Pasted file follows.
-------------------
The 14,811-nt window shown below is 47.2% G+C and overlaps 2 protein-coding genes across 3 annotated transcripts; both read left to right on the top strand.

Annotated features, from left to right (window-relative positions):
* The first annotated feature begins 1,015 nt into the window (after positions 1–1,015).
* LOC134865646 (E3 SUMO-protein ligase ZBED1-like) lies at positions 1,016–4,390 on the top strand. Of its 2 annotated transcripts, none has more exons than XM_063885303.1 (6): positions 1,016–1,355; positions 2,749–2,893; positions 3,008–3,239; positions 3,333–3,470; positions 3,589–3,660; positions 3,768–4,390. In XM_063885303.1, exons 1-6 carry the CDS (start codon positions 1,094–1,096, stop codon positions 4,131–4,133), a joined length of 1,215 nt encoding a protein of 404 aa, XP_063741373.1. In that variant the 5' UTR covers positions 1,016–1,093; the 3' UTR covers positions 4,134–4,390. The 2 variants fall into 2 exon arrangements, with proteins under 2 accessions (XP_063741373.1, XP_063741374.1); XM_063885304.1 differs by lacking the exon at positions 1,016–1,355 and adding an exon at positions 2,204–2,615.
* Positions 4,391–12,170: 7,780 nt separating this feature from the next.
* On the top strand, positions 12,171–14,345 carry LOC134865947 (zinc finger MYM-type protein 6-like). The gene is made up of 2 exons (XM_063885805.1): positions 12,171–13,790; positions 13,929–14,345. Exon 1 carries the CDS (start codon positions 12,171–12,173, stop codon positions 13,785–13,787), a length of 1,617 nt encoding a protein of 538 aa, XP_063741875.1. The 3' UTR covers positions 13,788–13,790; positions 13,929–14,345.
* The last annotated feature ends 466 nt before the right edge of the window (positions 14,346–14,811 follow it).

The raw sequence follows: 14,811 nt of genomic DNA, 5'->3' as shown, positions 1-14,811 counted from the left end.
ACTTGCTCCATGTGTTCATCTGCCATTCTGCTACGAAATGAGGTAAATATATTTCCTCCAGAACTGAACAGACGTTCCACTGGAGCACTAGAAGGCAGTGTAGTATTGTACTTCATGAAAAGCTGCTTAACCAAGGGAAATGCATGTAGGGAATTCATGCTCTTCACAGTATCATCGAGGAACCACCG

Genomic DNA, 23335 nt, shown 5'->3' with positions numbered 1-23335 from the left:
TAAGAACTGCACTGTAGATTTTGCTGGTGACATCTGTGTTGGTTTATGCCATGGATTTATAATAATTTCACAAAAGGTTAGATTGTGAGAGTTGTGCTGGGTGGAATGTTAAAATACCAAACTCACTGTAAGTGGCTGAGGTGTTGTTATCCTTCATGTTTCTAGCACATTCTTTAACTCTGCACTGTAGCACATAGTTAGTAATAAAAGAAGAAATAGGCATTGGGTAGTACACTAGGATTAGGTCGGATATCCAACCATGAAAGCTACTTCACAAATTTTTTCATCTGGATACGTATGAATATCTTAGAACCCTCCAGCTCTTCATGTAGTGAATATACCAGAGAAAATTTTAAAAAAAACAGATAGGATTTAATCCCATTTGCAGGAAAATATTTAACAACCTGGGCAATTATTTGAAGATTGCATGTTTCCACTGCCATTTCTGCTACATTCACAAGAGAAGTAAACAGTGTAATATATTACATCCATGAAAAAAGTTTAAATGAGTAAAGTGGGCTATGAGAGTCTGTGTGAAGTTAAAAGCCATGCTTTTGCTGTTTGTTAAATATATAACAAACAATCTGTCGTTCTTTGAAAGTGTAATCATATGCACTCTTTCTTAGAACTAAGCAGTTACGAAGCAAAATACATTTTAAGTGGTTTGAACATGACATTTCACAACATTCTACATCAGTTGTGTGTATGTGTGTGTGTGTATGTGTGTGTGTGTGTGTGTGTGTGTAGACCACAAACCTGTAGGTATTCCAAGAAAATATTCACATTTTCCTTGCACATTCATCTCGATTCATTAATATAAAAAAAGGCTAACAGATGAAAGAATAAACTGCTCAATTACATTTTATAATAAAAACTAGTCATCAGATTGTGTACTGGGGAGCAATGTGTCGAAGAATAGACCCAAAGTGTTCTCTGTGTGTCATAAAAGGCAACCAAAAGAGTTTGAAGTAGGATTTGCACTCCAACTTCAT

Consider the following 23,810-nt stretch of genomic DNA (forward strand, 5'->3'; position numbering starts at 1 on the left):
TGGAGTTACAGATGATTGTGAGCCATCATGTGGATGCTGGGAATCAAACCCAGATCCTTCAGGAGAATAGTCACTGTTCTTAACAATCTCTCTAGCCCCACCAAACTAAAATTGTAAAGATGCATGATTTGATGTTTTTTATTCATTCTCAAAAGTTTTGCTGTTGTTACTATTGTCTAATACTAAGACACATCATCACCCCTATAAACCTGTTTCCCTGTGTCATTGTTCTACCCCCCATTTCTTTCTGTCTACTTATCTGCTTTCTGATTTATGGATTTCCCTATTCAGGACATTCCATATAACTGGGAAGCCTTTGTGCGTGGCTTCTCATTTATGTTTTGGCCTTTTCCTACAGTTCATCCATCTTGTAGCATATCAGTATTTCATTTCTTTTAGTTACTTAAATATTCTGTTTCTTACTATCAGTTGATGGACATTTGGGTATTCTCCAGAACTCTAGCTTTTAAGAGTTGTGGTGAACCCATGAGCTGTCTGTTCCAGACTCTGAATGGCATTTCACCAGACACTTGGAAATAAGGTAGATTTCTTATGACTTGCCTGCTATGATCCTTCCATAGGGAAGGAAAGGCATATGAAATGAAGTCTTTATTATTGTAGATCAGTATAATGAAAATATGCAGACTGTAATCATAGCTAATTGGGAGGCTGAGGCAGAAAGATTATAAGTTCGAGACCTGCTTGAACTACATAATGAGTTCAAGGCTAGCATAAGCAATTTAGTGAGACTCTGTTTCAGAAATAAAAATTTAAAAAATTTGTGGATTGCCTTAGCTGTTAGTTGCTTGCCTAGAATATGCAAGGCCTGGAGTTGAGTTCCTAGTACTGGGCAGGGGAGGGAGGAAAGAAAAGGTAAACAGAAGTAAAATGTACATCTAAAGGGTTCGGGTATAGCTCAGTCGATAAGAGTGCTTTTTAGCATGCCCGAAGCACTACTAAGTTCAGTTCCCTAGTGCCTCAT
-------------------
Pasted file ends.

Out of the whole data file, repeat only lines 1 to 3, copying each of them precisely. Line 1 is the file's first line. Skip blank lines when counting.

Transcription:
The 14,811-nt window shown below is 47.2% G+C and overlaps 2 protein-coding genes across 3 annotated transcripts; both read left to right on the top strand.

Annotated features, from left to right (window-relative positions):
* The first annotated feature begins 1,015 nt into the window (after positions 1–1,015).